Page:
Tony Martin has been speaking eloquently for around 10 minutes on the emotions surrounding the final day of his career:
How, on the start line, he was 100 per cent focused on winning, not thinking about retirement, but that afterwards in the tent, surrounded by his team-mates and competitors, and as it became clear he had won one final gold medal and rainbow jersey, the emotion stirred as the congratulations rose up around him.
"I chose the Worlds as my last day, the World Championships were in the past my personal highlight of the year," he explained. "I always enjoyed the atmosphere so much and in the Worlds I always had my biggest victories, I just loved to be in the Worlds and especially a World Championships in Belgium. I knew it would be a fantastic atmosphere, and with the support of Jumbo-Visma it would be the nicest way to say goodbye and what has come true [the rainbow jersey] I couldn't dream of any more."
The first TT world champion's jersey he won in 2011 will always rank as the biggest moment of his career, but he says today could be higher in terms of the emotion associated with it.
"It always takes a while after big victories to realise what happened, I think today and tonight I won't be too emotional in terms of my retirement, I will be emotional about my gold medal and also the gold medal of my colleagues. The emotions [around retiring] will come in the next days when I'm alone."
Martin has plans for his retirement. At the moment, all of his jerseys, medals and accolades are boxed up in his basement, but now he says he'll have the time to decorate his house with them.
More importantly, however, he'll have more time to spend with his family after more than a decade in the pro ranks. After 10 minutes of reminiscing, the conversation gets down to brass tacks, and the reason Martin is retiring is because he feels race safety is as bad as he's ever seen it. He's decided to "say goodbye before something really serious happens to me".
"It was a wish from me to put a better point on this issue," Martin says of bringing up the problem of race safety in the press release announcing his retirement. "It’s quite hard to be heard by the officials, especially in terms of race safety.
"I started fighting for this a long time ago and what I can say now is that nothing changed, you see all the bad crashes that happen. There are more now than 10 years ago, it shows that nothing happens, more the opposite way [it's getting worse]. I can just ask the federations to keep an eye on it and work hard on this, it won't influence my career anymore but it will influence all the young riders that have wanted to ride their bike for many years and I hope something will change and we won't see these massive bad crashes anymore.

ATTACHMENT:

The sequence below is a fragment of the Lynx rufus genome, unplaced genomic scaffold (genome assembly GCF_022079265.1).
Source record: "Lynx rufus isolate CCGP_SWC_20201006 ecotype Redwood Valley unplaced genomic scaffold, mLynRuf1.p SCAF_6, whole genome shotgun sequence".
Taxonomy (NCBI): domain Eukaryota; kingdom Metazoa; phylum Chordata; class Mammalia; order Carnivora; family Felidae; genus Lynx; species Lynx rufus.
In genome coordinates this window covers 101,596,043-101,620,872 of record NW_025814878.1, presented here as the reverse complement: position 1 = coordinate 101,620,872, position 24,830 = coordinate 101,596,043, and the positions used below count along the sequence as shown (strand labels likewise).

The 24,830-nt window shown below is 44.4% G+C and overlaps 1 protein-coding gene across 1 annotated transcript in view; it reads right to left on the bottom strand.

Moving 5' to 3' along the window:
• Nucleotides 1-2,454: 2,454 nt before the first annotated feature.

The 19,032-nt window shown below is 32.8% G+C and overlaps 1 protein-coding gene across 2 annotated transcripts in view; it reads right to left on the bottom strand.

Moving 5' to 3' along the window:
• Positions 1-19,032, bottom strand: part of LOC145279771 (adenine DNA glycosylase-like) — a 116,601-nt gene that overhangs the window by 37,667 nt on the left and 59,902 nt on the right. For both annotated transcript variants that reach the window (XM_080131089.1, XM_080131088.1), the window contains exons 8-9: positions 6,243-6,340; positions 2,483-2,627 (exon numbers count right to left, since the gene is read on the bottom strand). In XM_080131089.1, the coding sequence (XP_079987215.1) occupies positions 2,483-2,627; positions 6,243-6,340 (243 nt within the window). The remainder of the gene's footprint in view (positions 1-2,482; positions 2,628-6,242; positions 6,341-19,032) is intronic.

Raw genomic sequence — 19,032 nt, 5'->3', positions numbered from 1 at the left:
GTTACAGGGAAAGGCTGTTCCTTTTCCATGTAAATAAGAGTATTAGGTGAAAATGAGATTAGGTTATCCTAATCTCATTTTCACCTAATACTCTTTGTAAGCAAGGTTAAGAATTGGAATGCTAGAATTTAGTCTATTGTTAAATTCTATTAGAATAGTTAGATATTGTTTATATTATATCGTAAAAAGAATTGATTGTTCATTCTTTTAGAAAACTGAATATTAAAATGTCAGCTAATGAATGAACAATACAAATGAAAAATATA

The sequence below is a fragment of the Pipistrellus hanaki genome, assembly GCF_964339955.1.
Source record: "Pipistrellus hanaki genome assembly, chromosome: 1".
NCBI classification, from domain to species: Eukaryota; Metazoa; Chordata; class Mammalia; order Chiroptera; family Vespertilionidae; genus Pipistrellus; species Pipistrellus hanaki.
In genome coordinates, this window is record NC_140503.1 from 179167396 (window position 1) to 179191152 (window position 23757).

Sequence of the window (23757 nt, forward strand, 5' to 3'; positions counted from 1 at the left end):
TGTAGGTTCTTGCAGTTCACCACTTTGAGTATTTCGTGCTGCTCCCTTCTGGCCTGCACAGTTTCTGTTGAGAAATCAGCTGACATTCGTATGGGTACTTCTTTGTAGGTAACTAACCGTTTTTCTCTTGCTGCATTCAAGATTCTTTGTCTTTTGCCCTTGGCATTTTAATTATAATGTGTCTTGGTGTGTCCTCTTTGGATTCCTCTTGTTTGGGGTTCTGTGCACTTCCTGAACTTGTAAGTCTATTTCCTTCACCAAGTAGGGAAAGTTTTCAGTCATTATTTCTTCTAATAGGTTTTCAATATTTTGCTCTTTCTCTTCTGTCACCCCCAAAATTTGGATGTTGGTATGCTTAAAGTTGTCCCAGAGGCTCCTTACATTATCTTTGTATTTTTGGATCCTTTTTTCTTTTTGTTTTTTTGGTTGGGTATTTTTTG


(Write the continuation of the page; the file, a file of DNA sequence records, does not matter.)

"Two times I was lying in the ambulance on the way to the hospital, full of blood and full of pain, at 36, and the dad of two daughters, you start questioning if it’s really worth it, what are you doing here?
"For me, I just didn't feel safe in cycling anymore, to be honest. I'm older, and after a few bad crashes you start thinking [about it] more than the young guys, that’s for sure.
"Racing wasn't really fun for me anymore, always thinking about crashes, avoiding crashes, I think also in the way the riders ride the race, the way they take more risks, the way that finals start way earlier, that changed, and I really realised that racing doesn't make this fun anymore than when I started racing. I still have passion for cycling , training, time trialling, giving 100 per cent, but I had no passion anymore for taking risks in the races and that’s why I'll say goodbye now before something really serious happens to me. That’s the main reason. "
Martin rises out of his chair, starts walking down off the little stage set up in the Bruges concert hall to make his way home after his final race day. A round of applause erupts - maybe the heart of the press room and its inhabitants isn't made of stone at all!
He looks surprised, before smiling, raising his hand and waving, walking out of the room with the rainbow jersey on his back.
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Hi. I'm Cycling Weekly's Weekend Editor. I like writing offbeat features and eating too much bread when working out on the road at bike races.
Before joining Cycling Weekly I worked at The Tab and I've also written for Vice, Time Out, and worked freelance for The Telegraph (I know, but I needed the money at the time so let me live).
I also worked for ITV Cycling between 2011-2018 on their Tour de France and Vuelta a España coverage. Sometimes I'd be helping the producers make the programme and other times I'd be getting the lunches. Just in case you were wondering - Phil Liggett and Paul Sherwen had the same ham sandwich every day, it was great.
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